“It’s a process.”
My coworkers will tell you that I say this often, as much of what I do in my job is based on analysis, study, conversation and commiseration. I’ve learned that when I follow a careful process and work the process diligently, I achieve the best outcome.
The Christian life is a process, too. Once we come to faith in Jesus, we are saved. But that is just the beginning. When we truly understand the magnitude of what Christ did for us on the cross, there ought to be some sense of urgency to share this good news with those who do not yet know Him. The qualities described here are outward signs of the faith that is living and growing within us. They set us apart and cause some to wonder what it is that makes us different, and thus they open doors.
It doesn’t happen overnight. It requires effort. Disciplines such as regular church attendance, daily Scripture reading and prayer, and the encouragement and support of Christian brothers and sisters are all integral components of our growth. As we grow, we tune in to our words, our behavior and our conduct and make changes when those things point away from Christ. We make mistakes, and when we do we confess our sins and work to change.
Growing in faith requires effort. Indeed, it is a process – an ongoing process. And the outcome is oh, so worth it.
Quite some time ago, my employer at the time conducted an investigation that involved me and several other employees. Outside attorneys were brought in, and we were called before them multiple times. The process was a tough ordeal, but through it all, I had no sense of worry; no sense of fear. One morning, as the interviews were approaching their conclusion, a non-believing coworker came into my office and closed the door. He told me that he was impressed that I had maintained such a calm demeanor through the investigative process while others were short-tempered, lashing out at coworkers and visibly concerned. He asked me what it was that enabled me to maintain my calm. I told him that I trusted God for the outcome, and that I prayed every morning that He would see me through. My faith in Jesus Christ would not allow me to despair. He simply said, “oh” and left my office. We didn’t speak of it again.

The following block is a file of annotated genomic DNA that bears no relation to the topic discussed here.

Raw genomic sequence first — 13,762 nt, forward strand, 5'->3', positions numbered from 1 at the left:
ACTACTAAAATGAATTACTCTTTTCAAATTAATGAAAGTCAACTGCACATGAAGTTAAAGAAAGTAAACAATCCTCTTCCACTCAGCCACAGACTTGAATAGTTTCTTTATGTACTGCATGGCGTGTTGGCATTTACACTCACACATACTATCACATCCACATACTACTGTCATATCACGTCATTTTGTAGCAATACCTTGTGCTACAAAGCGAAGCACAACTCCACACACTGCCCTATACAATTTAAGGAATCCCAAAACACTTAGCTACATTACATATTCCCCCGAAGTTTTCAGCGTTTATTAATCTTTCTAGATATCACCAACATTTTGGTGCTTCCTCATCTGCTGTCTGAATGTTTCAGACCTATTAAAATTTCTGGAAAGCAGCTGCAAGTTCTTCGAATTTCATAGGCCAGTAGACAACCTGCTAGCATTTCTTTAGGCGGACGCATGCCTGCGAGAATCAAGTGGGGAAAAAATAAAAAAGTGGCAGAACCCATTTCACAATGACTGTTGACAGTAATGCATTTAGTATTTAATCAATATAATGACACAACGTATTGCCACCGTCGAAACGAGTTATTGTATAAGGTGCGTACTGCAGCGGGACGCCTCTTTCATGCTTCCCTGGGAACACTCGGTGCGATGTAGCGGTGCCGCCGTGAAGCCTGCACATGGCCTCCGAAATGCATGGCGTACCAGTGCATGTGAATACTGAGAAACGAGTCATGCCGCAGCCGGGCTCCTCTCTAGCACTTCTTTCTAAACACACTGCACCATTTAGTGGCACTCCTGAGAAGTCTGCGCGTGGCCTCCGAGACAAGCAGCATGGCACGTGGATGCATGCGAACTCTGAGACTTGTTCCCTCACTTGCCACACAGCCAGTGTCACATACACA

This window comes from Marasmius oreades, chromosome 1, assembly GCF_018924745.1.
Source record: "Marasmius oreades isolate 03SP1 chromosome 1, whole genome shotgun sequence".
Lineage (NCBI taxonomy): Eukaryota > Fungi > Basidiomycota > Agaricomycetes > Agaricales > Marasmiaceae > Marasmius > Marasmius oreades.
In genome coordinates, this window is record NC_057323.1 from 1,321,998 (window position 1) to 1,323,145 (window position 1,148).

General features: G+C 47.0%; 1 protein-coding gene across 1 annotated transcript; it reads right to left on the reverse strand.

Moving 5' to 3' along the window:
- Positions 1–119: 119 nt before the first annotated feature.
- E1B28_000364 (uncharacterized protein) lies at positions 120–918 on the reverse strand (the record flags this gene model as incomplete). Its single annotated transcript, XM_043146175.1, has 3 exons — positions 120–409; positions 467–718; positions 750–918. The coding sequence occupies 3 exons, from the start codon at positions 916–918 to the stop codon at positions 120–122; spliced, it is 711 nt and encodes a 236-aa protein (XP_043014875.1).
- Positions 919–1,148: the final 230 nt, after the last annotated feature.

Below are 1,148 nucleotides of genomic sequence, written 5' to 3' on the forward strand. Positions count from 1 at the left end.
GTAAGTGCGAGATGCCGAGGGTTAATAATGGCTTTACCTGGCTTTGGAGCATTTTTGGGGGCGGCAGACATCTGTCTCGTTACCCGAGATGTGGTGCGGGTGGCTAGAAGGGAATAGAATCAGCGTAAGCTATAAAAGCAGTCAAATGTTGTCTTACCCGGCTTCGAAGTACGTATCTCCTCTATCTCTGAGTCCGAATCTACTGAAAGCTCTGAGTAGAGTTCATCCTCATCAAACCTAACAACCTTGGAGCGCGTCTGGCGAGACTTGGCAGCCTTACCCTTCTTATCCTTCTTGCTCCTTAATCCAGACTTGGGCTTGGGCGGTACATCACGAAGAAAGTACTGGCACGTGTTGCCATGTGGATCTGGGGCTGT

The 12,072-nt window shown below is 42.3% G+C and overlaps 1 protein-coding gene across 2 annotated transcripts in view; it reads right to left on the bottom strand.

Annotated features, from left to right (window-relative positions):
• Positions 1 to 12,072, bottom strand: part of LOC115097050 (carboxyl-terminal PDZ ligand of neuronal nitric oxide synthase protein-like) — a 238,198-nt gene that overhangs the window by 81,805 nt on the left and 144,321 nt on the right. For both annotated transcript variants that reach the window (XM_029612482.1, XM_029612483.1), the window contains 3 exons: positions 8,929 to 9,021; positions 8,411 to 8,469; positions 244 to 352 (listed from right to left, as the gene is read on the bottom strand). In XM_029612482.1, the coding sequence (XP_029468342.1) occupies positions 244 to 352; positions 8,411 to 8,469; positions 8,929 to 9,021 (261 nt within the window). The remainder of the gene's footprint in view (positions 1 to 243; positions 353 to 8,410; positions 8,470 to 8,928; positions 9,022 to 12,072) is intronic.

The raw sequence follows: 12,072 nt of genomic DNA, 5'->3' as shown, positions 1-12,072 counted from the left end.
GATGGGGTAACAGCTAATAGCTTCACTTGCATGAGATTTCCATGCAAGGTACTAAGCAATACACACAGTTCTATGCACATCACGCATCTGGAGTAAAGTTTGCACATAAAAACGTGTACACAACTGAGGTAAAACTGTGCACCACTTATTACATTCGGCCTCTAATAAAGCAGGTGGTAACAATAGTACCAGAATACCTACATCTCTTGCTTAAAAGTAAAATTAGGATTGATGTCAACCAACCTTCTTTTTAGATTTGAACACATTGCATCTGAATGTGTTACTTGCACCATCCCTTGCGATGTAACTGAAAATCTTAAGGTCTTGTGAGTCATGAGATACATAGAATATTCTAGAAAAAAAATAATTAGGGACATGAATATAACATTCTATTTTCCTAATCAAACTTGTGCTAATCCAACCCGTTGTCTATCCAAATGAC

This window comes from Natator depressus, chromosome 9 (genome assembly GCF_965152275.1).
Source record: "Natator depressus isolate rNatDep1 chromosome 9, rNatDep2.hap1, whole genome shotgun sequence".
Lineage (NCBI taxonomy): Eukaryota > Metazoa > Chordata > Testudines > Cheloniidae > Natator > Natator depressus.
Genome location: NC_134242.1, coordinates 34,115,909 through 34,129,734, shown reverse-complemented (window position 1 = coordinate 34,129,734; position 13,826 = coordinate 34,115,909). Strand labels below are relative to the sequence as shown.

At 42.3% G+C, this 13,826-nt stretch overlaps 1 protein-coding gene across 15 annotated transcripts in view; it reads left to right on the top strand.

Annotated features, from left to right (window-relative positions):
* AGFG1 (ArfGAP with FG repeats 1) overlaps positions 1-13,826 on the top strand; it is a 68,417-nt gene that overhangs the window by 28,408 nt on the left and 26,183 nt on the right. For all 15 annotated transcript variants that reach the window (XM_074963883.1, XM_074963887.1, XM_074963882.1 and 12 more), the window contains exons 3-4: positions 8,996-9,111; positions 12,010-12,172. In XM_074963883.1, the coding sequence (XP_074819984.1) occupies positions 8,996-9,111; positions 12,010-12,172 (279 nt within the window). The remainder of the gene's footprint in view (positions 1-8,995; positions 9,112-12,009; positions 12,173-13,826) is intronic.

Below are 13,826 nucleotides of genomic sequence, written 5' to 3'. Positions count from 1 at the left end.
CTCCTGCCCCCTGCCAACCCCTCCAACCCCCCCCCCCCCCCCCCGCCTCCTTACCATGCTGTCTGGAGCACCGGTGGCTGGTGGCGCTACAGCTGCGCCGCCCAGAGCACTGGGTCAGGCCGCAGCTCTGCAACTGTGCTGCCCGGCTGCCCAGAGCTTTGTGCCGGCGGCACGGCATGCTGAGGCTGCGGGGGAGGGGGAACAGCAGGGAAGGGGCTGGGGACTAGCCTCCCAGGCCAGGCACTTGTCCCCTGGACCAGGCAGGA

We Christians are commanded to share the Gospel with the world around us. This can seem quite daunting, and even rather intimidating. The world has thrown up barriers to witness in the very places we spend most of our time: our schools and our workplaces. But one thing the world cannot do is forbid us from leading godly lives that catch the world’s attention. Our actions and behaviors are, themselves, witnesses to something, and I pray each morning that every aspect of my life will point straight to Christ. I don’t always get it right, but my hope and prayer is that the Lord will open doors for me to share the Gospel with somebody who hasn’t heard it, or has heard it and rejected it just as He did with this coworker. And when God opens that door, we need not fear for Jesus promised in this passage that the Holy Spirit Himself will equip us to respond.
As we seek and await opportunities to witness, what should we be doing in preparation? Awhile back, Pastor Keith Sanders of First Baptist Church in Keller, Texas shared three ways to witness that I have sought to put into practice:
- Seek to become an expert witness by reading and studying God’s Word.